With a little help from designers and curators, we share our tips for spotlighting hero items, whether a beautifully crafted heirloom chair or a handmade dining table, to create schemes that are both energising and thoughtful.
Bigger & Bolder
'Don't shy away from buying large pieces,' says interior designer Beth Dadswell of Imperfect Interiors. 'A generous pendant or dining table will make even a small room feel much grander, and will create drama and atmosphere. It's better to choose a few larger hero pieces for each room than several smaller items. Use mirrors for added emphasis. Hung above the fireplace, a mirror will reflect your statement pendant beautifully, whilst a tall pair hung either side of a bed will add an element of grandeur and symmetry to the space.' Removing superfluous pieces will elevate those that truly bring you joy, creating an aesthetic that is not so much minimalist as considered.
Scaling up applies to both your bed and bedlinen too, even in a compact room. At our Houses, from the generous four posters at Babington to the hand-blocked textiles of Soho House Mumbai, the bed and its linens are always the main event in a bedroom scheme. Consider a generous headboard for impact and comfort. 'Updating a simple rectangular shape to a sculptural, scalloped velvet adds instant glamour, making your bed the hero of the room,' says interior designer Cat Dal. The same logic applies to linen - try buying a size bigger than your bed for luxe appeal. Swap your standard pillows for bigger 50 x 90cm versions and add square bolster cushions behind them too, ideal for reading in bed.
Beth Dadswell of Imperfect Interiors
A generous pendant or dining table will make even a small room feel much grander, and will create drama and atmosphere.
An heirloom item, whether a designer chair, a marble dining table, such as our deeply veined statement pieces at 180 House, or a statement rug, can inject instant appeal. 'I recommend investing in a beautiful kitchen table, for the simple reason that it gets better with age,' says interior designer Kerri Lipsitz. 'I recently used a 19th century French refectory table in a project and it became an instant talking point.'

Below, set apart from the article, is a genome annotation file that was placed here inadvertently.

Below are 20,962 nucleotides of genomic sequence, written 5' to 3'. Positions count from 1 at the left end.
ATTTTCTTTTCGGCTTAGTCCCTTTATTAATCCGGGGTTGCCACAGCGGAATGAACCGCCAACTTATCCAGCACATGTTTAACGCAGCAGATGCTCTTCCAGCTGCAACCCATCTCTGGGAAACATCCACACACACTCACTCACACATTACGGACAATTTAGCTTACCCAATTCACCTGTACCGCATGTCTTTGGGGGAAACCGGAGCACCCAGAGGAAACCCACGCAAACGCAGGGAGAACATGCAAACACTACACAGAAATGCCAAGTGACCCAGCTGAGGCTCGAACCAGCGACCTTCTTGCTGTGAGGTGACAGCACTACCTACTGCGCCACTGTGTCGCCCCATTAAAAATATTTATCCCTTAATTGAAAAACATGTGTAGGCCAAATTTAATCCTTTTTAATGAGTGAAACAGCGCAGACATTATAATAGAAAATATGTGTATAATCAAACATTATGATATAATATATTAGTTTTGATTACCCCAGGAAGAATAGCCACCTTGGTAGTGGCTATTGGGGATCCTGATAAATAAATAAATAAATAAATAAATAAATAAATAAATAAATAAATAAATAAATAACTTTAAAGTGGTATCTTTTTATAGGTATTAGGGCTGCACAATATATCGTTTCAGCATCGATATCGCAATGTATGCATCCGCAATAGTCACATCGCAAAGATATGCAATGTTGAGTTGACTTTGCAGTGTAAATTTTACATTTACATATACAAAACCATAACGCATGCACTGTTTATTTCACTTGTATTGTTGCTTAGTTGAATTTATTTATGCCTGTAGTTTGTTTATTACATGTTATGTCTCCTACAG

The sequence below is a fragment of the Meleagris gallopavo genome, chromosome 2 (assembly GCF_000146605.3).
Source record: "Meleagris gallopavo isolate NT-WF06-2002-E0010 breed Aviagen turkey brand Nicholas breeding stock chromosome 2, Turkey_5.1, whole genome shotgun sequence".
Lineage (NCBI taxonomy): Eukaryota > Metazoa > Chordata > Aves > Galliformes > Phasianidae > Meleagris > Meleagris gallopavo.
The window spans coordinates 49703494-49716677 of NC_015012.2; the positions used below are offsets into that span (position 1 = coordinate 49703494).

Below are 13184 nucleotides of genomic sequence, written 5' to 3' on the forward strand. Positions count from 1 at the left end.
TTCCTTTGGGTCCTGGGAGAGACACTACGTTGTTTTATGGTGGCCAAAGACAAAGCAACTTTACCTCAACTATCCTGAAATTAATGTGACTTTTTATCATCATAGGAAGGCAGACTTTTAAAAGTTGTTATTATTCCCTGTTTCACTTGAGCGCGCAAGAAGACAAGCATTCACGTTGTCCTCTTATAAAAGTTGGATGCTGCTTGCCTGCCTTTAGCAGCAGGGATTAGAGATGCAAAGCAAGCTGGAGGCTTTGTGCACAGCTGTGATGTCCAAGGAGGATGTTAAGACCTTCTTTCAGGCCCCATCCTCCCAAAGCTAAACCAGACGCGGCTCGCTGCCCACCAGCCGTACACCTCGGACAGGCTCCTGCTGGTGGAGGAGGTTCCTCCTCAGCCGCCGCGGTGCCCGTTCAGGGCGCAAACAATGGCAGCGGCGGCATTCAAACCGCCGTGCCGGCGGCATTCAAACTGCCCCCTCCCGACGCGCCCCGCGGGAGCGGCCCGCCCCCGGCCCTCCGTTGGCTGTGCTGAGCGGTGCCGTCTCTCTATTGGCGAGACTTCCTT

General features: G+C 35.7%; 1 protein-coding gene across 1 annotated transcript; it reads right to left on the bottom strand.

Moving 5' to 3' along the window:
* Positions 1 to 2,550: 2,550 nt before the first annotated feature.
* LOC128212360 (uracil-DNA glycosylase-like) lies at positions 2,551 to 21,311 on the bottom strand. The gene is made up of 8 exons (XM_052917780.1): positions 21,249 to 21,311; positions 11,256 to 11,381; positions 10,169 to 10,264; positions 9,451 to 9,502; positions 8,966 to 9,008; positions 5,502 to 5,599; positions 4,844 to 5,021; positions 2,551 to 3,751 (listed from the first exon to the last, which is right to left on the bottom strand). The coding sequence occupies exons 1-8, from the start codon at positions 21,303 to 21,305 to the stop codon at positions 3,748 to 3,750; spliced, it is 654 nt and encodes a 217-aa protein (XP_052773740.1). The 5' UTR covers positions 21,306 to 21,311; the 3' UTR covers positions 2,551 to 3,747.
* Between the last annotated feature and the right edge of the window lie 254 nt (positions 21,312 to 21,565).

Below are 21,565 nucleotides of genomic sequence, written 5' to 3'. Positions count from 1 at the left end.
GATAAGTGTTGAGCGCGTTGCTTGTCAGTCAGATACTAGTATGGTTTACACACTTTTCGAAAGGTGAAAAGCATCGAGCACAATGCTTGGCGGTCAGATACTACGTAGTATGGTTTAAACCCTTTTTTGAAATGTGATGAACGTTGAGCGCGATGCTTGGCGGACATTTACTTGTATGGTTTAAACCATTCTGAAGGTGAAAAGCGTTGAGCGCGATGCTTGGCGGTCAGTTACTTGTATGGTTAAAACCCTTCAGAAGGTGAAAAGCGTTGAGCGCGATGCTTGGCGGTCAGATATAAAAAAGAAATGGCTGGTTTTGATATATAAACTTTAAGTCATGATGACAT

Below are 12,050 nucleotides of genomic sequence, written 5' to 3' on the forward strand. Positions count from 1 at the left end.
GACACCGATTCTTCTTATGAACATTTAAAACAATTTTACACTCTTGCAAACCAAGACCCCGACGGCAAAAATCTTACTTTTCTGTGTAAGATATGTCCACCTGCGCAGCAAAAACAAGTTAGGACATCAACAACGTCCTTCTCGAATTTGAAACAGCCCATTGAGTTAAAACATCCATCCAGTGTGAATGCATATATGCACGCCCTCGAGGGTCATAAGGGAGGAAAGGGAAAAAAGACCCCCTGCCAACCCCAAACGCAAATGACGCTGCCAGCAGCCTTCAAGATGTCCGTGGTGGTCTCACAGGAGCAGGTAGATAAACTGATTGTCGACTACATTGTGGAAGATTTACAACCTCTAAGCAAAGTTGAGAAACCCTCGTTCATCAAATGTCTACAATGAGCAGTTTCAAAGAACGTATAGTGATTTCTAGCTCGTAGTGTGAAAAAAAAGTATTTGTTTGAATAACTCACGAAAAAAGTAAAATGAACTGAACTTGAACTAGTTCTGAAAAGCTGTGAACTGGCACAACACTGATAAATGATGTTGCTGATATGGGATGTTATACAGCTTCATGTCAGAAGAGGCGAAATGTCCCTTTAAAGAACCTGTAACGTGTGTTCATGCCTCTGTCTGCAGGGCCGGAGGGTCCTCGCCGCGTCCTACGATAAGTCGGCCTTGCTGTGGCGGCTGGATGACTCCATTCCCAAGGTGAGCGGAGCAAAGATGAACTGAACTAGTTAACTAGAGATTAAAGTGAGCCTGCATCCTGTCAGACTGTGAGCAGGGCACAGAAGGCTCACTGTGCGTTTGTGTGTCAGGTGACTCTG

Overscaled rugs also provides a sense of luxury and comfort. In the Houses, a key look is often to leave at least 30-60cm between the rug and the wall to create a generous look within living spaces. A rug also acts as a great unifying platform for furniture.
Change the context
'Try reimagining an antique piece of furniture in a contemporary way,' suggests Studio Duggan's Tiffany Duggan. 'We love to reupholster antique seating in cool, striking and contemporary fabrics, or to spray-lacquer old tables that look past their prime in a glossy solid colour to give them a new lease of life. It's all about contrast and balance to keep the look interesting. For example, an antique armchair is suddenly uplifted if paired with a sleek and simple side table. The balance of layering something old and textural with something modern and smooth really appeals.'
Tiffany Duggan, Studio Duggan
The balance of layering something old and textural with something modern and smooth really appeals
Add a natural focal point to your scheme by creating a vignette of favourite pieces, whether a collection of ceramics, glassware or art. Play with scale, mixing and matching different heights and finishes, maintaining one cohesive note through colour or material. 'Double up on the decorative and functional value of pieces,' advises interior architect Natalia Miyar. 'I collect tableware on my travels. Serving bowls from Denmark, India and Mexico are displayed on floating shelves in my kitchen. They don't need to be expensive to feel incredibly special and they elevate the everyday to an occasion.' Our Nero range, handcrafted in Portugal and inspired by vintage ceramics, is designed for both visual appeal and durability, making it ideal for showcasing too.
Finally, don't underestimate the power of pattern. Introducing a bold fabric to your scheme will add texture, depth and interest. Be brave with a vivid print by reupholstering a favourite armchair or bench and then picking up the colourway elsewhere with a contrasting plain or a trim for cohesion. Use expensive fabrics where you need less, such as on headboards or stools and more affordable options for full-length curtains. You can also source inexpensive fabric remnants from your local upholsterer - velvets, washed linens and bold patterned fabrics will all add an element of luxury and colour to a neutral scheme.